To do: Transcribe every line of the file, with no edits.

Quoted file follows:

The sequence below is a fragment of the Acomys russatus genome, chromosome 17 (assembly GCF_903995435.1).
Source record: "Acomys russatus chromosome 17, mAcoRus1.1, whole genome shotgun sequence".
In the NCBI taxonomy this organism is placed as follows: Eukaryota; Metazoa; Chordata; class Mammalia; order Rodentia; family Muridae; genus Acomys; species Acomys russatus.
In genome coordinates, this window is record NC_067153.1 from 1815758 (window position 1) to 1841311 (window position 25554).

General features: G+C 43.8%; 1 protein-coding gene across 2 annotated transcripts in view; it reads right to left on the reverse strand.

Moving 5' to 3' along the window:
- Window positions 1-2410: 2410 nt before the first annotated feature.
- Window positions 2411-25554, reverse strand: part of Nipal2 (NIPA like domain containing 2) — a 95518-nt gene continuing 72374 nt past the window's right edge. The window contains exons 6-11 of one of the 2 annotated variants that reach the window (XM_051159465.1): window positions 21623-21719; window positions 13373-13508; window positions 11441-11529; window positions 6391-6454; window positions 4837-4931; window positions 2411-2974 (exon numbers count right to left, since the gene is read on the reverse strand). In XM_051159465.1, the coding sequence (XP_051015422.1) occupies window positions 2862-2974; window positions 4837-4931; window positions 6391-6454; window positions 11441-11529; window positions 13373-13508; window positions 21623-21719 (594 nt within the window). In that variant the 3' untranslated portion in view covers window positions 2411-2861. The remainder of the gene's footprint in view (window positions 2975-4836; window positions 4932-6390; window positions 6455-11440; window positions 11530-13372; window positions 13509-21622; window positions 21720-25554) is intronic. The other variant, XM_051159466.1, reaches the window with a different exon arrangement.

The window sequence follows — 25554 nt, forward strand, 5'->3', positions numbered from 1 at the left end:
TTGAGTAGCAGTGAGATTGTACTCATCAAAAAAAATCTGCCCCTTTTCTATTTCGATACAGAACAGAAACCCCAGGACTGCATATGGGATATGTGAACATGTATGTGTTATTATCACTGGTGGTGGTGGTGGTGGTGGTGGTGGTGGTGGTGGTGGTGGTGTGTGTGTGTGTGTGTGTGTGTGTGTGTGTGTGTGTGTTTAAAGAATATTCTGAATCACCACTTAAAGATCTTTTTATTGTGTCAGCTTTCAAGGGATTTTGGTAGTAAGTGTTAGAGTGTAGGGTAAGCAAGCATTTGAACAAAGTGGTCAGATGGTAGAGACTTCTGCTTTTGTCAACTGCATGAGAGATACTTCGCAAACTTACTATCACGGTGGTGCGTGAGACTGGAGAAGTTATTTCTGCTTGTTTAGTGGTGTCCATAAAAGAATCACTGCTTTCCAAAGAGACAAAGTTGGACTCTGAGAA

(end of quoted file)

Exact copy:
The sequence below is a fragment of the Acomys russatus genome, chromosome 17 (assembly GCF_903995435.1).
Source record: "Acomys russatus chromosome 17, mAcoRus1.1, whole genome shotgun sequence".
In the NCBI taxonomy this organism is placed as follows: Eukaryota; Metazoa; Chordata; class Mammalia; order Rodentia; family Muridae; genus Acomys; species Acomys russatus.
In genome coordinates, this window is record NC_067153.1 from 1815758 (window position 1) to 1841311 (window position 25554).

General features: G+C 43.8%; 1 protein-coding gene across 2 annotated transcripts in view; it reads right to left on the reverse strand.

Moving 5' to 3' along the window:
- Window positions 1-2410: 2410 nt before the first annotated feature.
- Window positions 2411-25554, reverse strand: part of Nipal2 (NIPA like domain containing 2) — a 95518-nt gene continuing 72374 nt past the window's right edge. The window contains exons 6-11 of one of the 2 annotated variants that reach the window (XM_051159465.1): window positions 21623-21719; window positions 13373-13508; window positions 11441-11529; window positions 6391-6454; window positions 4837-4931; window positions 2411-2974 (exon numbers count right to left, since the gene is read on the reverse strand). In XM_051159465.1, the coding sequence (XP_051015422.1) occupies window positions 2862-2974; window positions 4837-4931; window positions 6391-6454; window positions 11441-11529; window positions 13373-13508; window positions 21623-21719 (594 nt within the window). In that variant the 3' untranslated portion in view covers window positions 2411-2861. The remainder of the gene's footprint in view (window positions 2975-4836; window positions 4932-6390; window positions 6455-11440; window positions 11530-13372; window positions 13509-21622; window positions 21720-25554) is intronic. The other variant, XM_051159466.1, reaches the window with a different exon arrangement.

The window sequence follows — 25554 nt, forward strand, 5'->3', positions numbered from 1 at the left end:
TTGAGTAGCAGTGAGATTGTACTCATCAAAAAAAATCTGCCCCTTTTCTATTTCGATACAGAACAGAAACCCCAGGACTGCATATGGGATATGTGAACATGTATGTGTTATTATCACTGGTGGTGGTGGTGGTGGTGGTGGTGGTGGTGGTGGTGGTGGTGTGTGTGTGTGTGTGTGTGTGTGTGTGTGTGTGTGTGTTTAAAGAATATTCTGAATCACCACTTAAAGATCTTTTTATTGTGTCAGCTTTCAAGGGATTTTGGTAGTAAGTGTTAGAGTGTAGGGTAAGCAAGCATTTGAACAAAGTGGTCAGATGGTAGAGACTTCTGCTTTTGTCAACTGCATGAGAGATACTTCGCAAACTTACTATCACGGTGGTGCGTGAGACTGGAGAAGTTATTTCTGCTTGTTTAGTGGTGTCCATAAAAGAATCACTGCTTTCCAAAGAGACAAAGTTGGACTCTGAGAA